Silent Station WTTT(FM), Stratford, NH
Washington, D.C. 20554
November 18, 2013
Released: November 18, 2013
A. Wray Fitch III, Esq.
Counsel to Silver Fish Broadcasting, Inc.
Gammon & Grange
8280 Greensboro Dr.
McLean, VA 22102
Mr. Barry P. Lunderville, Managing Member
White Mountains Broadcasting, LLC
195 Main Street
Lancaster, NH 03584
In re: WTTT(FM), Stratford, NH
Facility ID 166038
File Nos. BMPH-20110316AAK
Request for Reinstatement and Tolling
Petition for Reconsideration
The Media Bureau, Audio Division (“Bureau”) has for consideration a May 7, 2012, request
(“Request”) filed by Silver Fish Broadcasting, Inc. (“SFB”) licensee of WTTT(FM), Stratford, New
Hampshire, as supplemented on June 7, 2012, and October 24, 2012. SFB “requests that it be exempt
from automatic expiration of the station’s license pursuant to [S]ection 312(g) [of the Communications
Act (“Act”)] or in the alternative that its underlying construction permit be tolled pursuant to rule
73.3598(b)(2).”1 For the reasons discussed below we deny the Request and dismiss a related Petition for
Reconsideration by White Mountains Broadcasting, LLC (“WM”) as moot.
Background.The Bureau granted the original WTTT construction permit on May 25, 2006, for
a three-year period expiring May 25, 2009. SFB acquired the permit through assignment shortly before
expiration. Pursuant to a policy then in effect, SFB received an additional 18-month construction period
as an “eligible entity,” bringing the construction deadline to March 24, 2011.2 SFB filed an application to
modify the original construction permit on March 16, 2011, and the Commission granted the application
on March 17, 2011 (“March Permit”). SFB constructed pursuant to the March Permit and filed a license
application on March 23, 2011. The Bureau licensed the station on April 6, 2011. However, SFB took
the station off the air on April 7, 2011, when it received a Petition for Reconsideration (“Petition”) from
1 Request at 1 (referencing 47 U.S.C. § 312(g) and 47 C.F.R. § 3598(b)(2)).
2 See 47 C.F.R § 73.3598(a). See also, Prometheus Radio Project v. FCC, 652 F.3d 431 (3d Cir. 2011) (vacating
eligible entity definition).
WM.3 WM asked the Bureau to rescind the license grant and to cancel the March Permit because the
facilities authorized therein allegedly do not provide the requisite city grade coverage over Stratford,
WTTT’s community of license.4
On May 3, 2011, SFB requested special temporary authority (“STA”) to remain silent, which the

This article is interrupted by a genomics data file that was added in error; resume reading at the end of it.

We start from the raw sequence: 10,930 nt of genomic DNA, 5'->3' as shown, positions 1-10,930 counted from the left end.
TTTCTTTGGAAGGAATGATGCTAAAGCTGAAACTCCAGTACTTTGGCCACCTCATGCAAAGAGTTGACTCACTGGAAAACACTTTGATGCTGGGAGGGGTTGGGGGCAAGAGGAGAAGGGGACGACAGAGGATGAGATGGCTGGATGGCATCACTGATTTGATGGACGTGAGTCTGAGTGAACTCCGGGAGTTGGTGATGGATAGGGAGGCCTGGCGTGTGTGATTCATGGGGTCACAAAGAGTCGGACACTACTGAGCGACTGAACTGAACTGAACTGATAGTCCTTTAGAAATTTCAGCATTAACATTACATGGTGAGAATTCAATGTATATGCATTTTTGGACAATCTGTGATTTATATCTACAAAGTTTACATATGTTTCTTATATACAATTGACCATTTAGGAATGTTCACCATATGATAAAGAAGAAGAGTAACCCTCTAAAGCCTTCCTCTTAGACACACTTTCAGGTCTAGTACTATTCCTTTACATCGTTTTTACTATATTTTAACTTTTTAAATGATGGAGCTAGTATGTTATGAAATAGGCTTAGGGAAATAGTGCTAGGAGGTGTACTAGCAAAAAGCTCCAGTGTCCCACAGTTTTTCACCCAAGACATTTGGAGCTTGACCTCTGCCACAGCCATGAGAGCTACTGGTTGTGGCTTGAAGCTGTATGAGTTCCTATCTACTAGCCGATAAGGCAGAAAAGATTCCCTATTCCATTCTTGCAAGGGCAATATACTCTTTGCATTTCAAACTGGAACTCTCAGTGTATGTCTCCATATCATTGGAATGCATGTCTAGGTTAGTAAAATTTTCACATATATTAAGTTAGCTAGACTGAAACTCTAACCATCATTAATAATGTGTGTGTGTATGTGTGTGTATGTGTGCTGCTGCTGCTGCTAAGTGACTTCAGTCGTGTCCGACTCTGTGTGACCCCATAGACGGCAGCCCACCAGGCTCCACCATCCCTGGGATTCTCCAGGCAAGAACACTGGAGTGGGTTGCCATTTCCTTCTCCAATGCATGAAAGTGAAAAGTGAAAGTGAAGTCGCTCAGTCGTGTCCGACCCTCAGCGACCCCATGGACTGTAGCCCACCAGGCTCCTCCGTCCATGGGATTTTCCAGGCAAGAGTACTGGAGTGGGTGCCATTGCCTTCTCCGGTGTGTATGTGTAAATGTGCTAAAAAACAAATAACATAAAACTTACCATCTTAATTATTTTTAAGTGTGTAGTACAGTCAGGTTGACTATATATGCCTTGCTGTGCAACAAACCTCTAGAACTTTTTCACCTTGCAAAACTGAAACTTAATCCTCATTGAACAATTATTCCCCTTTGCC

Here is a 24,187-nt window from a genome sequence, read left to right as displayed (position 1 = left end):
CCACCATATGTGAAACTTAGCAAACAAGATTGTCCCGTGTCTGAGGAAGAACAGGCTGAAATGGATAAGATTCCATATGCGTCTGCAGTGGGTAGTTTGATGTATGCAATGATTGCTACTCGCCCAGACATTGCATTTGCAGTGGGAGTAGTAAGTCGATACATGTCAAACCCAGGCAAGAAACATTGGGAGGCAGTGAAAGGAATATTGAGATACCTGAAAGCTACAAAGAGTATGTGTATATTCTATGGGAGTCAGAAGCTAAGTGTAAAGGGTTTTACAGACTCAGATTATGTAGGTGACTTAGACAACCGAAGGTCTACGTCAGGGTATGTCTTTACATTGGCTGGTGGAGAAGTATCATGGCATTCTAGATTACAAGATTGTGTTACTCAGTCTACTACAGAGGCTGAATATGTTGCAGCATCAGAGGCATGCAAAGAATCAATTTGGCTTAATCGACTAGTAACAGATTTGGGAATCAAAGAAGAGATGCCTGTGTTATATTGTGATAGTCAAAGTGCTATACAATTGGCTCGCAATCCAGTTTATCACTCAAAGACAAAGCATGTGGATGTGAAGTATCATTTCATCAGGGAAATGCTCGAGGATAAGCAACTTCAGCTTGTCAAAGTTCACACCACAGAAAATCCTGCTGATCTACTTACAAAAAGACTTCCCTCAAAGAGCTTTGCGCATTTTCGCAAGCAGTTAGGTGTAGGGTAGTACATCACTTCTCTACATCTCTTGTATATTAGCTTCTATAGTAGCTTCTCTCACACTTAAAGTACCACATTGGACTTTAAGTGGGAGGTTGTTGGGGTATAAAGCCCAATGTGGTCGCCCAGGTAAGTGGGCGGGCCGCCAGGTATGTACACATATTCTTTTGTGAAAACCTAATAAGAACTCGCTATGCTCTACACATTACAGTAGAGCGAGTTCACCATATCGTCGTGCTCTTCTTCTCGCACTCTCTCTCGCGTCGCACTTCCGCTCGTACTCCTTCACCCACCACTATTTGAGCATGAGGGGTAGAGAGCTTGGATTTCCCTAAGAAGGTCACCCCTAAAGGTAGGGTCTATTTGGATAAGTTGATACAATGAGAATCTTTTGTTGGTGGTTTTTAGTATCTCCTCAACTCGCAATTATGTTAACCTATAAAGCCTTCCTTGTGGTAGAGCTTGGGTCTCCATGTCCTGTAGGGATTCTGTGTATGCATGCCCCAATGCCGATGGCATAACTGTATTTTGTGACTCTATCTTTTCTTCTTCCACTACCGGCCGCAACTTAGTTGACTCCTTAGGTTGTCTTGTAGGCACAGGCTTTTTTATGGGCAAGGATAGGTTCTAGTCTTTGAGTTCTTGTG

Bureau granted. Section 312(g) of the Act provides for termination of broadcast licenses upon one year
of discontinued operation.5 That provision encourages broadcast service to the public and discourages
spectrum hoarding. In granting the STA, the Bureau warned SFB that WTTT’s license would cancel
automatically if the station did not resume broadcast operations prior to one year of silence.
On June 2, 2011, SFB filed an application to modify the authorization by moving to a higher
elevation on the same parcel of land. The Bureau approved the modification and issued a construction
permit on June 24, 2011 (“June Permit”). Condition 4 of the Permit reiterated that the Permit would
expire automatically along with the underlying license if the station had not resumed operations by April
2012, notwithstanding the Permit’s nominal June 24, 2014, expiration date.
On November 22, 2011, the site owner advised SFB that he would be vacating the property as of
December 9, 2011 because his bank had foreclosed and planned to sell the property at auction. SFB states
that it had to remove its equipment by that same December 9, 2011, date because it otherwise stood to
lose the equipment when the property was auctioned. SFB never resumed operations. Accordingly on the
one-year anniversary of the station’s silence, April 7, 2012, the WTTT license and all associated
authorizations, including the June Permit, expired as a matter of law.
On May 7, 2012, SFB timely filed its Request to reinstate the license. SFB argues that
reinstatement is appropriate because WM’s Petition against the March Permit and WTTT license remains
unresolved. It notes that Section 312(g) contains language allowing for reinstatement if the licensee
prevails in an administrative or judicial appeal. SFB also observes that the Commission’s Rules “toll” the
running of broadcast construction periods if grant of the underlying construction permit is subject to
administrative review.6 SFB argues that “just as it is unreasonable to require a permittee to construct and
operate a station while its authorization is challenged, it is likewise unreasonable to expect a licensee to
incur the cost and expense of operating the station and building a business when it has no assurance of the
ongoing viability of its license or underlying construction permit.”7 With respect to the prospect of
constructing and returning to the air, SFB states that it has contacted the landowners who purchased the
property at auction and determined that they are amenable to entering into a lease with SFB. SFB states,